Between 2000 and 2012, the annual numbers of patients treated for tuberculosis (TB) in Malawi declined by 28%, from 28,234 to 20,463. During this time, the proportion of TB patients tested for the human immunodeficiency virus (HIV) increased from 6% to 87%. Most HIV-infected patients received cotrimoxazole preventive therapy, and the proportion receiving antiretroviral therapy increased to 88%. Between 2000 and 2008 there was a significant decline in all adverse outcomes (from 31% to 14%), and particularly in deaths (from 23% to 10%) and loss to follow-up (from 5.2% to 1.9%, P < 0.001). After 2008, there was no decrease in any adverse outcome. Ways to further reduce TB-associated mortality are discussed.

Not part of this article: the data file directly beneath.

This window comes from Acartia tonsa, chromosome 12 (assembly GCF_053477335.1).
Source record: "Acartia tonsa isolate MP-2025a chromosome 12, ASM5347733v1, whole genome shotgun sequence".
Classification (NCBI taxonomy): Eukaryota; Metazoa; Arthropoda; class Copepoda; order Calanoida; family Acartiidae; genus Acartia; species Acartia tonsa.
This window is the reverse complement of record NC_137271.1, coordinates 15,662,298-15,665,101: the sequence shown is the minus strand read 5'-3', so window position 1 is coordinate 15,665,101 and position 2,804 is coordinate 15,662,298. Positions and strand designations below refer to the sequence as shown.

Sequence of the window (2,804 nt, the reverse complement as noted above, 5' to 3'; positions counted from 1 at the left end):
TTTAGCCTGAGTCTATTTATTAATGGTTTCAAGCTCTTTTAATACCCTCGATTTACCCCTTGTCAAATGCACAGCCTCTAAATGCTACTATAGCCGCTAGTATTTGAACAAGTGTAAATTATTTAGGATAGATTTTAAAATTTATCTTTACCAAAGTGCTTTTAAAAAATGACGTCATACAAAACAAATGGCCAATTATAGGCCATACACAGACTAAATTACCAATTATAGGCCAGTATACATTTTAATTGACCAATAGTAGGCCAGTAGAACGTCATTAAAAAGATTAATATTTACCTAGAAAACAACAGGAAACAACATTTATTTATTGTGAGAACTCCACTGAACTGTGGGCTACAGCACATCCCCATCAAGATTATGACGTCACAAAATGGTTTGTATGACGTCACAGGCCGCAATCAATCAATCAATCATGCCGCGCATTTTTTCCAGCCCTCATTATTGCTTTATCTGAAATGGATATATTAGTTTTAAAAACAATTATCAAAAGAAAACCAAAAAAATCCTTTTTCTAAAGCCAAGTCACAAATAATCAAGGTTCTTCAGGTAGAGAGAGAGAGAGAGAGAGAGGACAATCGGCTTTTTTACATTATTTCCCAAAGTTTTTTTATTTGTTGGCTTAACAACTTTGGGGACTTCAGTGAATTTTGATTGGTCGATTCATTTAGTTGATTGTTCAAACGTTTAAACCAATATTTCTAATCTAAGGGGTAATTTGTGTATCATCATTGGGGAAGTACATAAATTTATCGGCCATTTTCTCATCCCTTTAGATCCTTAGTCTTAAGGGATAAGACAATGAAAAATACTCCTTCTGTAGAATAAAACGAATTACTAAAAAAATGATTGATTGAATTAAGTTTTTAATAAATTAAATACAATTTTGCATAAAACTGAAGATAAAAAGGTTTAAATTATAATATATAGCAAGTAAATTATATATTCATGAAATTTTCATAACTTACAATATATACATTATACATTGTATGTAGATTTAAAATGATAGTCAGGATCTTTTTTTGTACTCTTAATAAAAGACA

This research was supported by the UK Department for International Development’s Operational Research Capacity Building Programme led by the International Union Against TB and Lung Disease (The Union)
H. Kanyerere, A. Mganga, A. D. Harries, K. Tayler-Smith, R. Zachariah, A. Jahn, F. M. Chimbwandira, J. Mpunga (2015) Decline in adverse outcomes and death in tuberculosis patients in Malawi: association with HIV interventions. Public Health Action; 5(2):116-8. doi: 10.5588/pha.14.0109.
Decline in adverse outcomes and death in tuberculosis patients in Malawi: association with HIV interventions